Horizontally, the stability to the vantage point is mainly limited by reflections at acute angles. Otherwise its picture is stable to the vantage point.
Vertically, you can observe the usual whitening or darkening, depending on whether you move your vantage point down or up, outside an adequately big area of operation.
Up to here, besides a poor equipment with interfaces, we did not face any heavy saving measure. Performance is another exciting aspect, also, because of the provided Windows Vista with its high demands on system resources.
The review verifies this. The Asus X51R is equipped with an Intel Celeron M 520 processor, an new Celeron brand with 64Bit capability, which also allows the use of Vista. Well, allows, but doesn't make it joyful.
This notebooks is also equipped with an integrated Intel 950 GMA video chip which fulfills the minimum requirements of Vista, but there are hardly any reserve capacities for 3D multimedia applications.
But, the main bottle neck of the hardware equipment is the available main memory. Only 512MB RAM are hardly sufficient for Vista, even more, if also the video card uses a part of it.
This does not mean, that Windows Vista cannot be run on this notebook, however, you'll face clear limitations compared to fitter systems. After Vista finally booted after a while, a you'll notice a delay when starting and executing programs.
It took up to 2 seconds to open a simple .txt file. Although this does not sound too much, this seems to be a long time during a working process.
Fortunately, neither technically nor financially big efforts are necessary to fix this main problem. You can get another 512MB bank for clearly less than 50.-, and even an untrained user is able to put it into the free memory slot. All you need is a crosstip screwdriver.
With a total of 1GB main memory even Vista should run more smoothly without big problems and the notebook should be fit for office and internet applications. However, don't even think to play games with the Asus X51R, except you should consider very old games at Amiga level...
The provided 80GB hard disk rated average regarding transfer rates and access times. Also the capacity should be alright for standard use.
|3DMark 2001SE Standard||4127 points|
|3DMark 03 Standard||1100 points|
|3DMark 05 Standard||399 points|
|3DMark 06 Score||71 points|
|PCMark 05 Standard||1845 points|
During idle mode the fan frequently changes its revolutions. A maximum noise level of 35.0 dB is well acceptable and hardly disturbing, however, the unsteady noise level draws attention.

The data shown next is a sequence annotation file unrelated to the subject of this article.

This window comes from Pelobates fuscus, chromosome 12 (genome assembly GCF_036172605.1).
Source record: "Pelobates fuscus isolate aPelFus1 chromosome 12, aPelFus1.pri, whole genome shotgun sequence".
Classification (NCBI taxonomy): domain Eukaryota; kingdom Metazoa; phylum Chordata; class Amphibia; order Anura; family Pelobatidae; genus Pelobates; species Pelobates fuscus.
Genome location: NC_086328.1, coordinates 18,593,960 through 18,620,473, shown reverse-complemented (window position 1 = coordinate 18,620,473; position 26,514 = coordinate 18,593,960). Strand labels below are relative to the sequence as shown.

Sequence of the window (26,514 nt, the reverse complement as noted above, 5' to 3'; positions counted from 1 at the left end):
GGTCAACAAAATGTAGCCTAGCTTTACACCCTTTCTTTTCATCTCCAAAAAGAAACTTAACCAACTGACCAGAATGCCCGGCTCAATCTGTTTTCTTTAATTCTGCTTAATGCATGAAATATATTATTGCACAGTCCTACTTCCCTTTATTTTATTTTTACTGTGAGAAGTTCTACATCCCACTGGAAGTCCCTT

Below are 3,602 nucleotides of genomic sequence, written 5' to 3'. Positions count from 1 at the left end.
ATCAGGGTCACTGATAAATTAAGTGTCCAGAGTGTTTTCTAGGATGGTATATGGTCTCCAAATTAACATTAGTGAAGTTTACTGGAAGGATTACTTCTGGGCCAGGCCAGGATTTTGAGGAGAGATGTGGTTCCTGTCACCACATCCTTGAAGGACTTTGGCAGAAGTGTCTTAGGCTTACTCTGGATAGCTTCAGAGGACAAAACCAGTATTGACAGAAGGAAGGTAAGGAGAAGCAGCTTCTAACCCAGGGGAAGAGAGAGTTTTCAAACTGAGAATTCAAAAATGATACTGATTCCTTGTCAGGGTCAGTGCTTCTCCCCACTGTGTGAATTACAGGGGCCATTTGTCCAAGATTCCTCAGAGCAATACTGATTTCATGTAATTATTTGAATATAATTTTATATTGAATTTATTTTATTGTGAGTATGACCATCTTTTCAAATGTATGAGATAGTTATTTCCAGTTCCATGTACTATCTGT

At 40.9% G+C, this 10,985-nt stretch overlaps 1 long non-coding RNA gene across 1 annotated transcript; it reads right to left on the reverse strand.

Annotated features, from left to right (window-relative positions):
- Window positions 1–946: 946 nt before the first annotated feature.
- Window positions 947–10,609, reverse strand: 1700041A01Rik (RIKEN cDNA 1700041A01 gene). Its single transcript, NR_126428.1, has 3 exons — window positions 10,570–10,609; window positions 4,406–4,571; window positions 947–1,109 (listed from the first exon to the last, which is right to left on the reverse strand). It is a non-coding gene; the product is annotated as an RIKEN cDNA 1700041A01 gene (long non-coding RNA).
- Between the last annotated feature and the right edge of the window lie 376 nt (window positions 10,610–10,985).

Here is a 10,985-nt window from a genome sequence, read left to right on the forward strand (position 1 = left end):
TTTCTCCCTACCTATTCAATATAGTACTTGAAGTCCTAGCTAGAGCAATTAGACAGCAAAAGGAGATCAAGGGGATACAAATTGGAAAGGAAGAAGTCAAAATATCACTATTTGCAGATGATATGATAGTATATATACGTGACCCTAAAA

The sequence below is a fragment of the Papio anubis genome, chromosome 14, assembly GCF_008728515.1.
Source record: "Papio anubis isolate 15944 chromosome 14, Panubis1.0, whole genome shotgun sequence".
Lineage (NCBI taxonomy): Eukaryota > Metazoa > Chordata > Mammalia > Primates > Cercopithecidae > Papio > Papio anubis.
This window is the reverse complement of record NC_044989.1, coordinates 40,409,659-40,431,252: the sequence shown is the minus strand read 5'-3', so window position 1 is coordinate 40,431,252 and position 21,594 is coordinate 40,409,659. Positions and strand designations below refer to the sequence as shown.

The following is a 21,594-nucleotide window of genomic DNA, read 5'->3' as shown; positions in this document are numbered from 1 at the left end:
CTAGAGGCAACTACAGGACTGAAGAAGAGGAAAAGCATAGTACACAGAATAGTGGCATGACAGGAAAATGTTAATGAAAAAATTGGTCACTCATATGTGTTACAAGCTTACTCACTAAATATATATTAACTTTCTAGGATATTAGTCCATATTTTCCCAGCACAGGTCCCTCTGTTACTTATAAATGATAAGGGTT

Even the maximum noise level under load of 38.1 dB is alright.
32.4 / 41.3 / 41.3 dB(A)
||36.5 / dB(A)|
||0 / 41.3 dB(A)|
min: , med: , max: (15 cm distance)
Similar to the noise emissions also the heating of the Asus X51R is rather limited. A maximum of 34.7°C at the top side and of 42.1°C at the bottom side are unlikely to disturb at all.
palmwrist: 30.8°C max: 35.1°C avg: 32.6°C
max: 42.1°C avg: 38.0°C
Both of the speakers at the front edge provide you with a rather acceptable sound at limited maximum volume. Whilst at normal operation only the basses are somewhat missing, at maximum volume the sound gets in total somewhat unclear.
The maximum battery runtime is rather poor. At minimum energy demand the runtime of the X51R is only slightly above 2 hours. Under load only about 1.5 hours are possible. So the mobile use of this notebook is rather restricted.
|Off / Standby||0 / 0 Watt|
|Idle||19.5 / 26.4 / 27.4 WattNo related data due to high server load|
|Load||39 / 36.7 WattNo related data due to high server load|
In total we were surprised that a very reasonable notebook still rates passable in many aspects. Especially the display surprised us in a positive way. Only the performance suffers from savings. It's quite a difference regarding price and also performance, whether a Celeron or Dualcore CPU is built-in.
The Asus X51R's workmanship is besides some smaller weaknesses alright. Especially robustness and stability of the case stuck out. Although there is nothing striking regarding design, the X51R looks alright.
In general, the input devices are alright, small weaknesses regarding typing, especially that the keyboard is not attached to the case really tight, hints on the price class.
As already mentioned the display surprised us in a positive way. Despite it is a reflecting panel, its measurement values regarding brightness, illumination and contrast were altogether alright.
The performance is this notebook's main weakness. Not even the Celeron processor is the weakest part, no, it's clearly the main memory of only 512MB. This is hardly sufficient for Windows Vista (pre-installed per default). Well, you can run Vista, but you should definitely upgrade to at least 1GB.
Although the noise emissions were rather limited, the fan annoyed by rapidly changing its revolutions. On the contrary, the surface temperatures are totally alright.
The battery runtime is the second weakness for the benefit of a low price. A maximum of roughly 2 hours are clearly insufficient for a planed mobile use.